August 15, 2012 at 8:59 am |
    • Tom (the second)

      Obama's democrat chair of his deficit reduction commission spoke pretty highly of Ryan's budget.

      August 15, 2012 at 9:00 am |
  3. JDub

    Mitt is now Catholic? I thought he was Mormon.

    August 15, 2012 at 8:59 am |
    • Honey Badger Dont Care

      If you read the article you would know that they are talking about the VPs.

      August 15, 2012 at 9:01 am |
    • tks123

      Can't read can you? Why not start again and read slower ! It said this is the first non-Protestant ticket, meaning neither is a Protestant. They never said Romney was Catholic, They said it will be a Mormom/Catholic ticket, the first ticket in history that did not have at least one candidate (Pres/VP) who was Protestant.

      If you can not read a very simple story like this, I hope you do not vote, or live alone for that matter.

      August 15, 2012 at 9:09 am |
  4. L. Johnson

    I used to come to this website for news, now I come here for comic relief...

    August 15, 2012 at 8:57 am |
    • boyamidumb

      Question is – which is funnier the news or the "discourse" here?

      August 15, 2012 at 8:59 am |
  5. RunfortheHills

    There is no such thing as "social justice" Christianity. There is nothing about Christianity that says everyone "deserves" to be wealthy. Christians who believe in this are not Christians.

    August 15, 2012 at 8:57 am |
    • Tex71

      You should try reading the book of James sometime. You know, the one at the end of the New Testament? For that matter, try reading the Gospels. Maybe you should just try reading for starters.

      August 15, 2012 at 9:01 am |
    • Willa45

      Christian Social Justice doesn't say everyone has to be wealthy! Christian Social Justice is about the rich helping the poor and the less fortunate (the sick, the blind etc.). It should go without saying that Christian Social Justice, (and Social justice in general) would also expect that the rich aren't going to gouge the poor, either. Those are good Christian values.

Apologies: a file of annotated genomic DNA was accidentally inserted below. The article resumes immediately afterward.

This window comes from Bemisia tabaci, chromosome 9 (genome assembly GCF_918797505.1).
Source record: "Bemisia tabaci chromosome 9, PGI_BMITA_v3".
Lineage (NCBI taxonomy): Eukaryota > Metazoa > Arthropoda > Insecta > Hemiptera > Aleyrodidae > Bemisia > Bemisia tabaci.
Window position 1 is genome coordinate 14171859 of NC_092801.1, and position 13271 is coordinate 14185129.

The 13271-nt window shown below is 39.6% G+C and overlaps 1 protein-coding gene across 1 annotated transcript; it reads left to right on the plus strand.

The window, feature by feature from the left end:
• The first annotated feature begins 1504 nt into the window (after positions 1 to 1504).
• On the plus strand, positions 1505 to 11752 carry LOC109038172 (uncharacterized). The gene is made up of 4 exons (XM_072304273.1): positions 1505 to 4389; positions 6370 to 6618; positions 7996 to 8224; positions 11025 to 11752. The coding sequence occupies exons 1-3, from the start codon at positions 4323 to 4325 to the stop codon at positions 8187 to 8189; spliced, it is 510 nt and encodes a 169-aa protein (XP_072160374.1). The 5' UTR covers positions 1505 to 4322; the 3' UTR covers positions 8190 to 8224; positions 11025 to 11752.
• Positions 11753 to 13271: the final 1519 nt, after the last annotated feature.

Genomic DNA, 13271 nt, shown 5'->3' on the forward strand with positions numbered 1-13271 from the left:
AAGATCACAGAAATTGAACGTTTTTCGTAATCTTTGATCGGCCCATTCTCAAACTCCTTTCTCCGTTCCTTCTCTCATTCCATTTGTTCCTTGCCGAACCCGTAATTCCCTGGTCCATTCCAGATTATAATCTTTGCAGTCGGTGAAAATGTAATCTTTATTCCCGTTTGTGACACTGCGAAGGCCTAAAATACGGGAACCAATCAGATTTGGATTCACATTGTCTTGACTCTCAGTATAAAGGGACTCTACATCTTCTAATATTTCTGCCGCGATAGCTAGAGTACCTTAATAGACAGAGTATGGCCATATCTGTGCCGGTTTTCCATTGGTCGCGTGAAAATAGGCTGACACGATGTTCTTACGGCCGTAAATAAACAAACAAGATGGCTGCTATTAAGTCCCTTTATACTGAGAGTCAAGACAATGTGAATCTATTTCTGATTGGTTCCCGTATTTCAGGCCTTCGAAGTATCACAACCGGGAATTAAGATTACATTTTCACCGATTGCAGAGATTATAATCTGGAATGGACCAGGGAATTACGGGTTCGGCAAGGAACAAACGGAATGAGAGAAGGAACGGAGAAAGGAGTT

August 15, 2012 at 9:07 am |
    • sqeptiq

      Why don't you address the point instead of your straw man? NO ONE is talking about everyone being wealthy except teapublicans in their fevered hallucinations.

      August 15, 2012 at 9:07 am |
    • Libsrtyrants


      Liberals can't seem to comprehend that God's words are directed at individuals. They tell me I should give. I should sacrifice.

      Liberals corrupt/perverrt that into we should forceOTHERS to give. We should force others to sacrifice (thru taxes).
      Liberals take something that's good and pure and make it pure evil.

      August 15, 2012 at 9:17 am |
    • Bibletruth

      Christian Social Justice: Love your neighbor as yourself. This for a poor (lets say the liberals idea of poor economically, etc.) believer means that he/she would never vote for a person who's speech is along the lines of class warfare or who's philosophy is the rich (or anyone better off) are so because they got that way at the expense of the poor.....likewise this for a rich (lets say the liberals idea of non-poor economically, etc.) believer means that he/she would never vote for a person who's speech is along the lines of class warfare or who's philosophy is the rich (or anyone better off) have no responsibility to do what they can to uplift the poor. Both types have equal liability to be honest and truthful and and supportive of rightousness to the extent they can in a sinful, unrightous world.

      August 16, 2012 at 12:13 pm |
  6. RJ

    honestly, for as far as humanity has come since the days of our "fore fathers," its baffling religion still has such a massive influence on government. if you want to believe teachings that were supposedly written hundreds of years ago and apply them to how our society is run today...i question your rationality and intelligence.

    unfortunately this country is full of so many brainwashed idiots who take the bible so literally, some politicians have no choice but use it as a way to gain votes.

    August 15, 2012 at 8:56 am |
  7. stlounick

    Perhaps there was some "civil" conversation about the Bible and slavery before the Civil War left civility to rot on the battlefields covered in blood and gore. Seems to me that was a failed conversation.

    August 15, 2012 at 8:55 am |
  8. rockysfan

    Biden embraces the teaches of the Catholic church to care for his lessor brethren. While Ryan on the other hand can't rip the money from their hands fast enough and was asleep at the wheel the the Priest was sermonizing on caring for your lessor brethren. Biden walks the talk and Ryan talks and takes. Pretty simple comparision actually.

    August 15, 2012 at 8:54 am |
    • Chunk a chunk

      Biden embraces abortion, which totally goes against Catholisism, no questions asked!

      August 15, 2012 at 8:58 am |
    • Mbane18

      Wars also go against it, so does leaving the poor to fend for themselves while making the rich richer and the list goes on. Please show me the exact Biblical quote that is anti-abortion.

      August 15, 2012 at 9:07 am |
    • sqeptiq

      Executing the mentally retarded goes against catholicism too.

      August 15, 2012 at 9:09 am |
  9. Jim

    OK we dont need to make this race about religion. WE have more real world issues to deal with. WE need to fix our economy and our infrastructure. JOBS , no new taxes, illegals taking oour tax money. Russia rebuilt, we need to also.

    August 15, 2012 at 8:54 am |
  10. rand